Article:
First-quarter business productivity grew at a respectable pace, the government said on Thursday, but unit labor costs unexpectedly edged higher in a mild challenge to the Federal Reserve's (search) view inflation is no threat.
Non-farm business productivity, or worker output per hour, increased 3.5 percent in the January-to-March period from a revised 2.5 percent in the final three months of last year, the Labor Department (search) said.
Wall Street had forecast the 3.5 percent gain and the fourth quarter was previously reported as a 2.6 percent advance.
Productivity had been expected to moderate from its stellar performance in the third quarter of last year, when it rose 9.5 percent, because employment has picked up.
Economists speaking before the release thought the data would be consistent with trend potential GDP growth — the rate at which the U.S. economy can grow without hitting inflationary speed bumps — in the 3.5 percent to 4.0 percent range.
Unit labor costs (search) jarred slightly with this outlook, rising 0.5 percent over the first quarter, and the fourth-quarter measure was revised up to an unchanged reading from the originally reported 0.4 percent decline. Wall Street had expected no change in first quarter unit labor costs.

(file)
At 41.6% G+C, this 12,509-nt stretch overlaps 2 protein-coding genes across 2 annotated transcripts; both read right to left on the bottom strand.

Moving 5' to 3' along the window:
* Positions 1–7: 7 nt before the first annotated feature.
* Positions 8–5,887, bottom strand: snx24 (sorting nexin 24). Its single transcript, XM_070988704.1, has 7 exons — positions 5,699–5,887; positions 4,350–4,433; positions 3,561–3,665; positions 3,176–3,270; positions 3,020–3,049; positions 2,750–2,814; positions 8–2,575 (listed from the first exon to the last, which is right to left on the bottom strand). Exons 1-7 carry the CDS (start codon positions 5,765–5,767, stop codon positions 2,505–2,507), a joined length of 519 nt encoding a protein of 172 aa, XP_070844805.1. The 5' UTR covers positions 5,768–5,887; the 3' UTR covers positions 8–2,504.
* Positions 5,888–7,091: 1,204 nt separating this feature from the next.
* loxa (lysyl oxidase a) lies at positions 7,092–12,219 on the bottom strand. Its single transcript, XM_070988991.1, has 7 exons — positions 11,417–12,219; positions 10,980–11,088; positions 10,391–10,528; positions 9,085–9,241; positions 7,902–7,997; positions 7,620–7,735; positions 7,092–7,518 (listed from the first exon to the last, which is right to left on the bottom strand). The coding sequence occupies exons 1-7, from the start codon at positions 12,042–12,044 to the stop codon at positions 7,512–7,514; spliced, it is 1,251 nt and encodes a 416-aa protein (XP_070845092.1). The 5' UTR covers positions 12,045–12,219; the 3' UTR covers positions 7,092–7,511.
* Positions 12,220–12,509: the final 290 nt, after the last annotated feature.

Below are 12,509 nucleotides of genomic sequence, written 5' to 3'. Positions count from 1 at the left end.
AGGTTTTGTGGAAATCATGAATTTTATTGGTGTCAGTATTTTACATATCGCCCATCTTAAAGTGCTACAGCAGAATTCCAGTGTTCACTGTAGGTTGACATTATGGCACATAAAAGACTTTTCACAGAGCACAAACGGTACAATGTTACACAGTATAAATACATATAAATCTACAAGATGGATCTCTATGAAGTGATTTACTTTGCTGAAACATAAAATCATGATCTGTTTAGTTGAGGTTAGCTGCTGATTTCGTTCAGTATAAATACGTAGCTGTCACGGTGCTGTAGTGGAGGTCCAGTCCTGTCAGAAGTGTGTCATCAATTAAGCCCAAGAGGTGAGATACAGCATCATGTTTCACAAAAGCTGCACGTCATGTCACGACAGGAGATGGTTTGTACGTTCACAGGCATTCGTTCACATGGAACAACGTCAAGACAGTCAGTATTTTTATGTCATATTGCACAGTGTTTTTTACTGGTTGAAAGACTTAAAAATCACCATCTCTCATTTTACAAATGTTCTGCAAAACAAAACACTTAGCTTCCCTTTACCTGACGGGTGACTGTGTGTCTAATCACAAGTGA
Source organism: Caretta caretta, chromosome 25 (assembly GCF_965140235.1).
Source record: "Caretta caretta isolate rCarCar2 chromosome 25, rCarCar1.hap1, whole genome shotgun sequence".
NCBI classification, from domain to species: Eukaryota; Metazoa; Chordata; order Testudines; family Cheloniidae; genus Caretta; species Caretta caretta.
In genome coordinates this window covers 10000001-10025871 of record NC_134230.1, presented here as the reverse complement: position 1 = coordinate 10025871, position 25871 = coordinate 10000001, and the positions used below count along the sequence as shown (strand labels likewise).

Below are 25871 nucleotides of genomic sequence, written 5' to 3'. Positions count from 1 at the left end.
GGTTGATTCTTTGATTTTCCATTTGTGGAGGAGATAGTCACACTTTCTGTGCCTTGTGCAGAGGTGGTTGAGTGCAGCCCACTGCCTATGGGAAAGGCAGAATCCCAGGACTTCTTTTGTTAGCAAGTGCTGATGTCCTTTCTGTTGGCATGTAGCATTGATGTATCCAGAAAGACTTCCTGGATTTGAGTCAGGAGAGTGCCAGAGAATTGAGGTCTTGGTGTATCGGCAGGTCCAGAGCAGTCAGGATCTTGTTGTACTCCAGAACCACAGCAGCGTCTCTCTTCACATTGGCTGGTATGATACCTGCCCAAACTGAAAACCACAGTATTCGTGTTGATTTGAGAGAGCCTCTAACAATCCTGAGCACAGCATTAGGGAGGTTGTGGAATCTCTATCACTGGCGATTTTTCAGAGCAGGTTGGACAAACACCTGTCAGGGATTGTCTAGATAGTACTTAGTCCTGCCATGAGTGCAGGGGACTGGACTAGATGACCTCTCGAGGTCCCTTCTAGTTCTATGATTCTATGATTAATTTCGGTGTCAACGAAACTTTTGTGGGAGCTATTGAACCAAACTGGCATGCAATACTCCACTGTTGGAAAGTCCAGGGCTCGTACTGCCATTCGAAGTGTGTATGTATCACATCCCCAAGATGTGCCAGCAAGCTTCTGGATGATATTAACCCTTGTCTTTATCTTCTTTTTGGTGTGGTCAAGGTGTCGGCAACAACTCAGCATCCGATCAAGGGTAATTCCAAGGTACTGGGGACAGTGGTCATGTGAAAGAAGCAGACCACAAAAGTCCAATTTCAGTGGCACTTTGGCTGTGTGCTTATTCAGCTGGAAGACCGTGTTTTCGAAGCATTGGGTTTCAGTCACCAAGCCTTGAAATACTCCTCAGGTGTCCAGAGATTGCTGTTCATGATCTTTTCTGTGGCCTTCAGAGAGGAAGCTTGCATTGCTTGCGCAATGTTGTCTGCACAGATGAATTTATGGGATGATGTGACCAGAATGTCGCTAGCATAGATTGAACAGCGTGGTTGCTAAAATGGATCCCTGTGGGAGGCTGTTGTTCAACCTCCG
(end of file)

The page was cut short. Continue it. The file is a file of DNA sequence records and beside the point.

The first quarter's rise, combined with the upward revision, backed forecasts that the Fed will raise interest rates later this summer.
Powerful productivity growth has helped companies keep a lid on compensation costs but the pick-up in employment had been expected to signal the end of this cycle and the Fed will take note of the uptick in costs.
The central bank is expected to hike interest rate for the first time in four years in the months ahead, but announced after a regular meeting on Tuesday it would be "measured" in removing policy accommodation after leaving rates at a 1958-low of 1 percent.
Confirmation that unit labor costs, although turning higher, remain very low will endorse the Fed's view it can take its time in tightening policy to give the economy a decent chance to work off past excesses and take up the slack in the labor market.